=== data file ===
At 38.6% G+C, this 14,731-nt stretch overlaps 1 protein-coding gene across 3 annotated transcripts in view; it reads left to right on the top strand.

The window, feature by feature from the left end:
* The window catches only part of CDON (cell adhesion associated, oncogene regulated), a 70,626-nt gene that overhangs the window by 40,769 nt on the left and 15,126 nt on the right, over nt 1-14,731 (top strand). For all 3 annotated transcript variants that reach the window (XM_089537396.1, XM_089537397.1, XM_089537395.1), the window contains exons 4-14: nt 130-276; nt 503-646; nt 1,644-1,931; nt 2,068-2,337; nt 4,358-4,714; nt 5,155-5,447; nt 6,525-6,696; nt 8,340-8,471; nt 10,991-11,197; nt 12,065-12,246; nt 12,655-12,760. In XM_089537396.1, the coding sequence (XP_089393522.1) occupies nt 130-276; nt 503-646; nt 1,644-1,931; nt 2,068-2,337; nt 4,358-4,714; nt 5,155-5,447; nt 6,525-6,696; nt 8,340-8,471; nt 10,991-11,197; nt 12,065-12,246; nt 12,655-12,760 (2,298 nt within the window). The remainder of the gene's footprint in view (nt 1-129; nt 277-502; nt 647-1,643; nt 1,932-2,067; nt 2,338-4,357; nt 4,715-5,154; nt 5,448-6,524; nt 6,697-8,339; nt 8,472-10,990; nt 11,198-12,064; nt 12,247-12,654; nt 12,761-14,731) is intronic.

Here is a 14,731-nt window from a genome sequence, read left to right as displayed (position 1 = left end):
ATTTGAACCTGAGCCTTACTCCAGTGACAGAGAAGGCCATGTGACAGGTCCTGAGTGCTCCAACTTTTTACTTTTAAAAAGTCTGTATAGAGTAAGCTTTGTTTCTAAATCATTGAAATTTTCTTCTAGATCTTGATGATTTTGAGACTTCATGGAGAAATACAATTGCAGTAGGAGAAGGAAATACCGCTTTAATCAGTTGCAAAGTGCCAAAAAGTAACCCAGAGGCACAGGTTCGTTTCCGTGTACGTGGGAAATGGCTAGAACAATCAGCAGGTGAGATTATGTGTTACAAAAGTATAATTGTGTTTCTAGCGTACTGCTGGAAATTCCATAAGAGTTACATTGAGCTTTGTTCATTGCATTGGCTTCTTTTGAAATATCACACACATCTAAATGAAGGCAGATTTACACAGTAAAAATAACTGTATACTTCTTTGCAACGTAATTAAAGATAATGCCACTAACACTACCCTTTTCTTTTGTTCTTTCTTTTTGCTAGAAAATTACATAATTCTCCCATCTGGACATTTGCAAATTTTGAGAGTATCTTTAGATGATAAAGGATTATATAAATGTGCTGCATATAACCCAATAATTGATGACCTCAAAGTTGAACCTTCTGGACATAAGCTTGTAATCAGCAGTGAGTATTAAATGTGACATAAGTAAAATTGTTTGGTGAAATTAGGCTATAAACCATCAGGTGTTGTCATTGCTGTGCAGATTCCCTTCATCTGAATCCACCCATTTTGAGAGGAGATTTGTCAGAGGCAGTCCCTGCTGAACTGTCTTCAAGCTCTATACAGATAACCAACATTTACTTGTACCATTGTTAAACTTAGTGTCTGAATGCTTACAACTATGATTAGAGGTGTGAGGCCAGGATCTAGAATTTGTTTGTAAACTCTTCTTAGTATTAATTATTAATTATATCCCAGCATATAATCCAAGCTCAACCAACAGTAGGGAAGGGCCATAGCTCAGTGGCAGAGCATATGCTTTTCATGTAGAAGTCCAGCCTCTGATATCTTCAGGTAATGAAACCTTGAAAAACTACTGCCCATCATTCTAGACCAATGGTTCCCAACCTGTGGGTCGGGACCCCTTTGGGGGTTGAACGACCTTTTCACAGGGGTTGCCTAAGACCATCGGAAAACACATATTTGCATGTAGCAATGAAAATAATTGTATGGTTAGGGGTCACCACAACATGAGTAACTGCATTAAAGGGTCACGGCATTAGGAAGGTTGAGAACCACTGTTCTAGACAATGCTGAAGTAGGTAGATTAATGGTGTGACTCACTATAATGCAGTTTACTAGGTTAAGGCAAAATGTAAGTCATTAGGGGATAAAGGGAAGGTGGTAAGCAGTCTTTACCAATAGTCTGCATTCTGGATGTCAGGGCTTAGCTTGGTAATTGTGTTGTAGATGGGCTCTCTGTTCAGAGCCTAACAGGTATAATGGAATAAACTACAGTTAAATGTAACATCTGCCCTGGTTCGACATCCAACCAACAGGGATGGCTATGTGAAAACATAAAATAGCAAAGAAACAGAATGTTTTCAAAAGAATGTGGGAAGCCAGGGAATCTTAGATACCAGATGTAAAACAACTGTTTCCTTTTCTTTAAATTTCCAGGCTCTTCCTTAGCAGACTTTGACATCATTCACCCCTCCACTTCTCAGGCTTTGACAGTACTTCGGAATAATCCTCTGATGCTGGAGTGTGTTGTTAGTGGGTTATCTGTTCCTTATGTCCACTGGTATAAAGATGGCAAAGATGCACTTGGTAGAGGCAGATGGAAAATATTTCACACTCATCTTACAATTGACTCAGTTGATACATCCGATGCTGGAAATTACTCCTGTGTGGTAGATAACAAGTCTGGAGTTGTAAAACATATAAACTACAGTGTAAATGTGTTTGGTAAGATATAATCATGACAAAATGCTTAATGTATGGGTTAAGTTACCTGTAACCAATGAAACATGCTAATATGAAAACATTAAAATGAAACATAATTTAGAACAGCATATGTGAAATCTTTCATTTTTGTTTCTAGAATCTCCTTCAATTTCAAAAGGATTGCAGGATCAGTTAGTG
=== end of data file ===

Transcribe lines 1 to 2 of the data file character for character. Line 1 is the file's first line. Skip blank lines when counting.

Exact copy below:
At 38.6% G+C, this 14,731-nt stretch overlaps 1 protein-coding gene across 3 annotated transcripts in view; it reads left to right on the top strand.

The window, feature by feature from the left end: